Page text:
Bloggers' reactions to "good enough" consumerism reveal the problems that keep legal writing inferior. Good-enough consumerism is fascinated by qualitative changes in our tastes attendant on changes of mere degree in production and delivery efficiencies. The paradigm is the rise of the MP3 recording medium, which allows high compression ratios but reverts fidelity to the cassette-tape era.
Professionals espousing work-product quality could resent comparisons with least-common-denominator recording media, but the predominant reaction among bloggers isn't to challenge but to avoid, to find the legal loophole that escapes the good-enough standard's obvious implications. Carolyn Elefant interprets the good-enough concept by denying its obvious meaning, that consumers evaluate services with an eye to convenience and economy, to the derogation of traditional indicia of quality. "[M]y take away from the Wired article isn't that cheap and simple means compromising standards." Compromised standards are exactly what the Wired article means because it says so: "Having it here and now is more important than having it perfect." Another blogger, representing the legal-writing field itself, denies good-enough consumerism's implications instead of its premise. Wayne Schiess acknowledges firms crowd lawyers' time for producing quality work, and he suggests the solution isn't to settle for producing bad work but to strive for excellence, despite the obstacles precluding its achievement. Wayne's sophistic position changes the argument's subject. Where the problem is that legal writers have too little time to produce excellent work, Wayne offers no direct advice on what they should produce; instead, he addresses what they should strive to produce.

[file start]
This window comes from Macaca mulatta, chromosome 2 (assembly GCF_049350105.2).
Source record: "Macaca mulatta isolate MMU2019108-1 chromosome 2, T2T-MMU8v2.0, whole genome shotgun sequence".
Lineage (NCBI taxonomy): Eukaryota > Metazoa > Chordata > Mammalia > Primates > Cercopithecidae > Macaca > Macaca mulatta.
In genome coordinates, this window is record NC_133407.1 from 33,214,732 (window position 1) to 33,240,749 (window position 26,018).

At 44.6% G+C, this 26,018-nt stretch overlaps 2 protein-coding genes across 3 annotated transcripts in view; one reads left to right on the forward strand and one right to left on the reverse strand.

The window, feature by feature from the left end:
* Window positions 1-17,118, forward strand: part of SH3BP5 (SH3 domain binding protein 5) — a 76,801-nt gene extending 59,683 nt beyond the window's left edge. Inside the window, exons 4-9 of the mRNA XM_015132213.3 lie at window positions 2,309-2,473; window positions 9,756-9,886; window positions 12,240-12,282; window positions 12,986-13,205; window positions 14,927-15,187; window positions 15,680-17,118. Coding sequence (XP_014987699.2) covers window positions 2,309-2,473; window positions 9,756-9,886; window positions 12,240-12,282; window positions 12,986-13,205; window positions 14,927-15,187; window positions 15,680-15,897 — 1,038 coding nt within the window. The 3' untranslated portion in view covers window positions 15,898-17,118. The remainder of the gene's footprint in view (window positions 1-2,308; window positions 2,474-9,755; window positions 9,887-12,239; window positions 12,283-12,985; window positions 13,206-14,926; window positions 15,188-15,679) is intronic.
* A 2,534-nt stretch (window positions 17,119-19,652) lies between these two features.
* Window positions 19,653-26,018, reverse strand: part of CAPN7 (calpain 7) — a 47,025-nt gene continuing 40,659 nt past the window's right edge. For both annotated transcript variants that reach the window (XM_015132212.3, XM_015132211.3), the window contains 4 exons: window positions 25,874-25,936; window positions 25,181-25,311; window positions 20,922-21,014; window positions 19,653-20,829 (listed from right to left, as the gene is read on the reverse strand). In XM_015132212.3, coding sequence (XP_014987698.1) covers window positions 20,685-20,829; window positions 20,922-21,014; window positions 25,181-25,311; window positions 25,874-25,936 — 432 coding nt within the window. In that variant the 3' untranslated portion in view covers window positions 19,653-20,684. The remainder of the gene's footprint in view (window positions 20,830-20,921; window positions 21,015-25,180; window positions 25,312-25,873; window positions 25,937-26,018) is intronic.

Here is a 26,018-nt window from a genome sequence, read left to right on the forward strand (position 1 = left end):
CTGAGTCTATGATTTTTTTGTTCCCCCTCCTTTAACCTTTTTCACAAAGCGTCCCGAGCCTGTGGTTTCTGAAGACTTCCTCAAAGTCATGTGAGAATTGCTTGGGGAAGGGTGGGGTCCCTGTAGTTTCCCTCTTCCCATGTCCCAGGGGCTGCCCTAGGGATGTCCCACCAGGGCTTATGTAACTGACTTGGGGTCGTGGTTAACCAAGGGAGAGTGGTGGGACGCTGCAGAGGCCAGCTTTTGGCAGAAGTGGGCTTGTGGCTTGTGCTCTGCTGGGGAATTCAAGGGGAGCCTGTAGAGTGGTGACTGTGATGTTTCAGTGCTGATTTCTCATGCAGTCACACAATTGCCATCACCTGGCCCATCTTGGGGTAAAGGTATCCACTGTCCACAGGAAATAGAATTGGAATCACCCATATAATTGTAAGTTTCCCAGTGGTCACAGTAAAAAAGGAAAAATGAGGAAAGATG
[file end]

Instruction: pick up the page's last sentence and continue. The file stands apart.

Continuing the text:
The whole discussion lacks analysis of when the "good enough" paradigm applies; when is the correct question to ask "Is it good enough?"; when, "Is it as good as I can make it?" Two factors decide when "good enough" is the correct standard: 1) the perfectibility of the project and 2) the estimability of the "good enough" level. Which standard is rational reduces to whether we can attain relative perfection and whether we can know when a product is good enough. The good-enough standard is unsuitable for legal writing because no one knows what's good enough. Estimates under such uncertainty will run low because of the overcompensation bias, as estimating what's good enough is analogous to compensating for a perfectionistic bias; when we consciously try to temper our performance to compensate for a bias, we overshoot. The high degree of uncertainty regarding adequate quality argues for a relative-perfection standard governing legal-writing projects such as briefs—provided relative perfection is attainable. Proponents of "good-enough" consumerism pronounce, "The perfect is the enemy of the good," but when perfection and reasonable quality war, perfection's unattainability is the casus belli. While no one attains absolute perfection in producing complex work, lawyers unthinkingly apply the conclusion to relative perfection: the best efforts standard.
The myth of relative perfection's unattainability is the work-ethic's neurotic hypertrophy: professionals perennially atone for short-changing customers under the supposedly never-achievable best-efforts standard in the guilty pseudo-knowledge that more, hence better, is always possible; the curses of excessive citation, verbosity, and issue proliferation reinforce the myth of relative imperfectibility. If more always means better, relative imperfectibility would be justified, but on most projects, the point comes when writing more lowers quality. This point of relative perfection isn't necessarily good, but in legal projects, it's the most writers can offer and the least they should.